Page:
As above, the centre of Churriana has changed very little, although a lot of new housing has been built on the outskirts. The main change to Malaga that I always notice now is the number of tourists. In the 1990s, they were a rare breed. The city has a slick sophisticated feel now, with gourmet restaurants and designer boutiques, but thankfully it still has plenty of traditional Andalusian atmosphere as well, best appreciated during the August feria – an annual must on my calendar.
What do you like most about living in Malaga?
It sounds glib but of course the weather plays an important part in the city’s appeal; I also love living near the sea (and so do my family who live in landlocked London and Madrid). The culture and lifestyle is great, ranging from the fabulous art in Malaga to the emphasis on the family which is wonderfully contagious. To me there is little more enjoyable than enjoying a long leisurely summertime lunch at a beachside chiringuito with family and friends.
What do you like least about living in Malaga?
There is a definite increase in traffic and I try and take the train whenever possible. I am vegetarian and although there are a handful of veggie restaurants in Malaga and on the coast, overall the choice is pretty poor when compared to other European cities – but it is getting better!
Where’s your favourite corner in Malaga and why?
I love La Casa Invisible, just for a drink and the surrounding backstreets; there are some intriguing and idiosyncratic small shops around here, as well.
(Editor’s note: La Casa Invisible is 1 of the 5 best unusual pit-stops in our recommendations. Read about the area around this restaurant in Malaga here.)
Which is your favourite restaurant in Malaga and why?
My favourite restaurant has long been La Consula in Churriana. It’s a cooking school, of course, and the food and service is second to none. Unfortunately, it is currently closed, but the rumour is that it will be opening again. I hope so.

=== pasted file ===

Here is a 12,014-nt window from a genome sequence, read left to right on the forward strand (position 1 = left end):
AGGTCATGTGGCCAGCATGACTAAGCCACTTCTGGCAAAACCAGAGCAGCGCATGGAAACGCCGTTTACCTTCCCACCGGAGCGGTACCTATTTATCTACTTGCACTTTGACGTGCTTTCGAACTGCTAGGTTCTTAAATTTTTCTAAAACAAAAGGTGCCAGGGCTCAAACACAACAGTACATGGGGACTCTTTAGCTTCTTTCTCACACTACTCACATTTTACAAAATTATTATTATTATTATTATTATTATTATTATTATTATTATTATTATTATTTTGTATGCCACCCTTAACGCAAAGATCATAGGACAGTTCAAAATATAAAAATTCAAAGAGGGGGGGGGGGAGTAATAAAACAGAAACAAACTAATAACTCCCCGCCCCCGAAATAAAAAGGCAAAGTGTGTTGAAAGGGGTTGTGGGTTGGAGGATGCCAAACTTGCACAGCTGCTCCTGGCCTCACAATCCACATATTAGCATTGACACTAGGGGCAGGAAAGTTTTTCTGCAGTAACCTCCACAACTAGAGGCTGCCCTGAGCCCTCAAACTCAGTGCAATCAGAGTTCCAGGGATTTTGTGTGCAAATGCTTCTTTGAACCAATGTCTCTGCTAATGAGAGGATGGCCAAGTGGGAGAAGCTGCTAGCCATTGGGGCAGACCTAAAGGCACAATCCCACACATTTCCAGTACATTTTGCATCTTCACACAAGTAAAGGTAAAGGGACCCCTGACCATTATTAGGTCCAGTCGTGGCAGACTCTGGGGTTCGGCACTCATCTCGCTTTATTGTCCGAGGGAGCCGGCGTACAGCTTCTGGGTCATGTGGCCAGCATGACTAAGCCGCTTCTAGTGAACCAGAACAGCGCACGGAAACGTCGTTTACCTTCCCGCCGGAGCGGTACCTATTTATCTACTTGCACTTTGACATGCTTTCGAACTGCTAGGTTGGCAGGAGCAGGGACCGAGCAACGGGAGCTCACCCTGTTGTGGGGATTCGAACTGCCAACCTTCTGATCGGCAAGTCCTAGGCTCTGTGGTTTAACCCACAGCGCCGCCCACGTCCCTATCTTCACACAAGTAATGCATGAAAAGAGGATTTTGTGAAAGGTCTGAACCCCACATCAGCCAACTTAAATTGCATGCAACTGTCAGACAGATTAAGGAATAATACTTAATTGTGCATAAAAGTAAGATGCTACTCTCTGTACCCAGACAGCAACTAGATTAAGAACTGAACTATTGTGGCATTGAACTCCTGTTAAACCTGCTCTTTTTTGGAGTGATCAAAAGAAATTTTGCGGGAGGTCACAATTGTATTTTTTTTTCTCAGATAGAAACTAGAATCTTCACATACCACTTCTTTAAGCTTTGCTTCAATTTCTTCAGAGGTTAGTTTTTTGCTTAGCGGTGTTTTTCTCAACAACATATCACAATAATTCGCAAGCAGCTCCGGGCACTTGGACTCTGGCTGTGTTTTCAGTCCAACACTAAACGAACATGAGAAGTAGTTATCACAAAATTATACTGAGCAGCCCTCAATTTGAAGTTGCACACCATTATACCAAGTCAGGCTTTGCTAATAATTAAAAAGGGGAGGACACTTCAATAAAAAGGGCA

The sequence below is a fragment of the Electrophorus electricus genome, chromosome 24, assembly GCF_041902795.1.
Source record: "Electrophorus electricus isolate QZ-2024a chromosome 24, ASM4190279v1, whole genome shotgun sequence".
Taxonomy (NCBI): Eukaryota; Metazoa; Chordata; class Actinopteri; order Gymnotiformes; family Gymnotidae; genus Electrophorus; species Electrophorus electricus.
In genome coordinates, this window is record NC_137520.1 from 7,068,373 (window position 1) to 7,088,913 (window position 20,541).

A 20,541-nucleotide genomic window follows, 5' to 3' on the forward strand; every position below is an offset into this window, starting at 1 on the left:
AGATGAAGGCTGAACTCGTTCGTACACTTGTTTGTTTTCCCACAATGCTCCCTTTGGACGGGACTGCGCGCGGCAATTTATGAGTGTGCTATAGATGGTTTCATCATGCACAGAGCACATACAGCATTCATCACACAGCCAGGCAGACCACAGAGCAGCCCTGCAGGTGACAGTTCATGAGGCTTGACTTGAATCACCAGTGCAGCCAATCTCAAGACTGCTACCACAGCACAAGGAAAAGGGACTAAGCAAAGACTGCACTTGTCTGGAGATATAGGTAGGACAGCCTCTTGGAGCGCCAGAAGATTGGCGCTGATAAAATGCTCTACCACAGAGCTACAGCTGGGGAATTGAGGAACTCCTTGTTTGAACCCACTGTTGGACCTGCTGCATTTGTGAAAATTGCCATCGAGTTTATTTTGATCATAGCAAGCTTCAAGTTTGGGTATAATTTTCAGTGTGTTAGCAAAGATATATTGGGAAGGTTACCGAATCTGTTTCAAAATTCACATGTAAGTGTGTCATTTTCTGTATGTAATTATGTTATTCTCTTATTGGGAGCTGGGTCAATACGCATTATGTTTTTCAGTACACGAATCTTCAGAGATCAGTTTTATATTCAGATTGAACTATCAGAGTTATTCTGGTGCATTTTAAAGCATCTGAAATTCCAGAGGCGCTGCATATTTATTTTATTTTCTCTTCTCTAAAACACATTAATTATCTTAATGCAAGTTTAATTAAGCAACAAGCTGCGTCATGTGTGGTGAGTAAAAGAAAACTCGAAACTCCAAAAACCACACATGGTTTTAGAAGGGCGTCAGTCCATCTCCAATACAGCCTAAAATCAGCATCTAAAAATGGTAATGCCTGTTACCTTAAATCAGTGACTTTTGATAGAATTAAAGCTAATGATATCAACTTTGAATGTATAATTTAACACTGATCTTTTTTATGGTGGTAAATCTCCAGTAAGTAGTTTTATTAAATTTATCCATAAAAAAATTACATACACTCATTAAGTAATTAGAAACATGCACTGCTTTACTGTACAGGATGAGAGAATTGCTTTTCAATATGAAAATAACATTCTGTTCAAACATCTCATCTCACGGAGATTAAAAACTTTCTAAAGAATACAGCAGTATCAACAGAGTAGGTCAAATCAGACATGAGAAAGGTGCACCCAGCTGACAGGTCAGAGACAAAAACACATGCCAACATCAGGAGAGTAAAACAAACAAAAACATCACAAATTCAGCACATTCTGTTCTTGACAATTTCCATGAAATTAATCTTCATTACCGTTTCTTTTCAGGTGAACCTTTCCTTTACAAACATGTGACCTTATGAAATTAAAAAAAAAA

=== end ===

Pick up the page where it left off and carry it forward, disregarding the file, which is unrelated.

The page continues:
Describe Malaga in 3 words
Vibrant, colourful, warm
I studied English (what else!) at the University of California, Berkeley and, for most of my professional life, have worked as journalist and travel writer (inflight mags particularly). I have been an author for Lonely Planet since 2002 contributing to some 45 titles ranging from Mexico City to Victoria (Australia), but with an emphasis on Spain and Italy – I contributed to five editions of the Spain guide and the last two Andalucia editions.
I also enjoy painting (my specialty is collage) and tennis and have recently hooked up with a friend who is a bit of a culinary whizz and am helping her with a new venture: A Taste of Andalucia which provides cookery classes, wine tours of Ronda and tapas tours in Malaga. Although my main residence is Churriana, I part own a small place in Comares in the Axarquia which has mesmerizing mountain views and no wifi: bliss!
Guide to Malaga are extremely grateful to Josephine for providing her thoughts on being an expat living in Malaga and for taking the time to answer our questions. ¡Muchas gracias!
Experience “vibrant, colourful, warm” Malaga for yourself but don’t forget to browse Guide to Malaga before hand – bang up-to-date and packed with recommended things to do and see, places to eat and stay, need-to-know info…
Read more interviews with expats living in Malaga in our otheR interviews: